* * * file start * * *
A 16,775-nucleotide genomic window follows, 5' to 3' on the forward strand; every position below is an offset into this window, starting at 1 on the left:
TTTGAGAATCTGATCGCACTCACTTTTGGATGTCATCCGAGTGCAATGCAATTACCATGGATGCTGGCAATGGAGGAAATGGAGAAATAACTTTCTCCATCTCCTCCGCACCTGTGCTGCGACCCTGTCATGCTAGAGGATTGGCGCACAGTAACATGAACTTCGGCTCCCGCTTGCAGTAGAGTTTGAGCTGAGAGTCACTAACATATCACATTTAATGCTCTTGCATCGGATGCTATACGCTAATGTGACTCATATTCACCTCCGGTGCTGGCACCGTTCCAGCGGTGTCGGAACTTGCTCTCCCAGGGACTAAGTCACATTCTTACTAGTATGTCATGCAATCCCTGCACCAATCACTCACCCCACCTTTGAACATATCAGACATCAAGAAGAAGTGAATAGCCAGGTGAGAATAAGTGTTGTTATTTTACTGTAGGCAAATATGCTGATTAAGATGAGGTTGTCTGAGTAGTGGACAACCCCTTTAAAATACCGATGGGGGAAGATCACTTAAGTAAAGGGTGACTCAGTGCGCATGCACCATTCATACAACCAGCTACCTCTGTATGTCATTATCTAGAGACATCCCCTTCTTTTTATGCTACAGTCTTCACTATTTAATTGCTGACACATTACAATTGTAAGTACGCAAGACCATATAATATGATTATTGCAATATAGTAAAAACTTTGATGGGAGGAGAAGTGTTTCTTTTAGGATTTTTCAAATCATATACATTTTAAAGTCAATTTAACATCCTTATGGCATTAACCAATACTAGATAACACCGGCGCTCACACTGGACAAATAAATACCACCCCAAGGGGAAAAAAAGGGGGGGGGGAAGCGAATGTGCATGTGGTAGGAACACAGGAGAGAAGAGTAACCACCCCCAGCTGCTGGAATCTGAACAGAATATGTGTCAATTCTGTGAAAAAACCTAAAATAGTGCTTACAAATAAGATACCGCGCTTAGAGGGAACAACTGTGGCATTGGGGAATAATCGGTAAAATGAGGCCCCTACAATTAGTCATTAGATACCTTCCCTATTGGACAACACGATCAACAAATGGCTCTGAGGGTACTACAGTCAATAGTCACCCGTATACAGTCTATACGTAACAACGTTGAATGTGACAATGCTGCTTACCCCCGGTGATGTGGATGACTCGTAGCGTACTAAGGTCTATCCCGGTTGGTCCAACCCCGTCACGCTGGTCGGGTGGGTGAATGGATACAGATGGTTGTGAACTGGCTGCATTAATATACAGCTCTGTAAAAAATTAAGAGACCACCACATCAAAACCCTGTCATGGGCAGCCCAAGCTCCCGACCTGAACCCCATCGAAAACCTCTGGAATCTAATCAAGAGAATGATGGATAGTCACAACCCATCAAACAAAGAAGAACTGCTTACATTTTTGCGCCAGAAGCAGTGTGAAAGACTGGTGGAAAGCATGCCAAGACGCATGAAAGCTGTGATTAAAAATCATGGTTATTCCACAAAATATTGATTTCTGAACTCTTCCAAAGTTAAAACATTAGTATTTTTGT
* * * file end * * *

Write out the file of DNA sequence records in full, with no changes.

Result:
A 16,775-nucleotide genomic window follows, 5' to 3' on the forward strand; every position below is an offset into this window, starting at 1 on the left:
TTTGAGAATCTGATCGCACTCACTTTTGGATGTCATCCGAGTGCAATGCAATTACCATGGATGCTGGCAATGGAGGAAATGGAGAAATAACTTTCTCCATCTCCTCCGCACCTGTGCTGCGACCCTGTCATGCTAGAGGATTGGCGCACAGTAACATGAACTTCGGCTCCCGCTTGCAGTAGAGTTTGAGCTGAGAGTCACTAACATATCACATTTAATGCTCTTGCATCGGATGCTATACGCTAATGTGACTCATATTCACCTCCGGTGCTGGCACCGTTCCAGCGGTGTCGGAACTTGCTCTCCCAGGGACTAAGTCACATTCTTACTAGTATGTCATGCAATCCCTGCACCAATCACTCACCCCACCTTTGAACATATCAGACATCAAGAAGAAGTGAATAGCCAGGTGAGAATAAGTGTTGTTATTTTACTGTAGGCAAATATGCTGATTAAGATGAGGTTGTCTGAGTAGTGGACAACCCCTTTAAAATACCGATGGGGGAAGATCACTTAAGTAAAGGGTGACTCAGTGCGCATGCACCATTCATACAACCAGCTACCTCTGTATGTCATTATCTAGAGACATCCCCTTCTTTTTATGCTACAGTCTTCACTATTTAATTGCTGACACATTACAATTGTAAGTACGCAAGACCATATAATATGATTATTGCAATATAGTAAAAACTTTGATGGGAGGAGAAGTGTTTCTTTTAGGATTTTTCAAATCATATACATTTTAAAGTCAATTTAACATCCTTATGGCATTAACCAATACTAGATAACACCGGCGCTCACACTGGACAAATAAATACCACCCCAAGGGGAAAAAAAGGGGGGGGGGAAGCGAATGTGCATGTGGTAGGAACACAGGAGAGAAGAGTAACCACCCCCAGCTGCTGGAATCTGAACAGAATATGTGTCAATTCTGTGAAAAAACCTAAAATAGTGCTTACAAATAAGATACCGCGCTTAGAGGGAACAACTGTGGCATTGGGGAATAATCGGTAAAATGAGGCCCCTACAATTAGTCATTAGATACCTTCCCTATTGGACAACACGATCAACAAATGGCTCTGAGGGTACTACAGTCAATAGTCACCCGTATACAGTCTATACGTAACAACGTTGAATGTGACAATGCTGCTTACCCCCGGTGATGTGGATGACTCGTAGCGTACTAAGGTCTATCCCGGTTGGTCCAACCCCGTCACGCTGGTCGGGTGGGTGAATGGATACAGATGGTTGTGAACTGGCTGCATTAATATACAGCTCTGTAAAAAATTAAGAGACCACCACATCAAAACCCTGTCATGGGCAGCCCAAGCTCCCGACCTGAACCCCATCGAAAACCTCTGGAATCTAATCAAGAGAATGATGGATAGTCACAACCCATCAAACAAAGAAGAACTGCTTACATTTTTGCGCCAGAAGCAGTGTGAAAGACTGGTGGAAAGCATGCCAAGACGCATGAAAGCTGTGATTAAAAATCATGGTTATTCCACAAAATATTGATTTCTGAACTCTTCCAAAGTTAAAACATTAGTATTTTTGT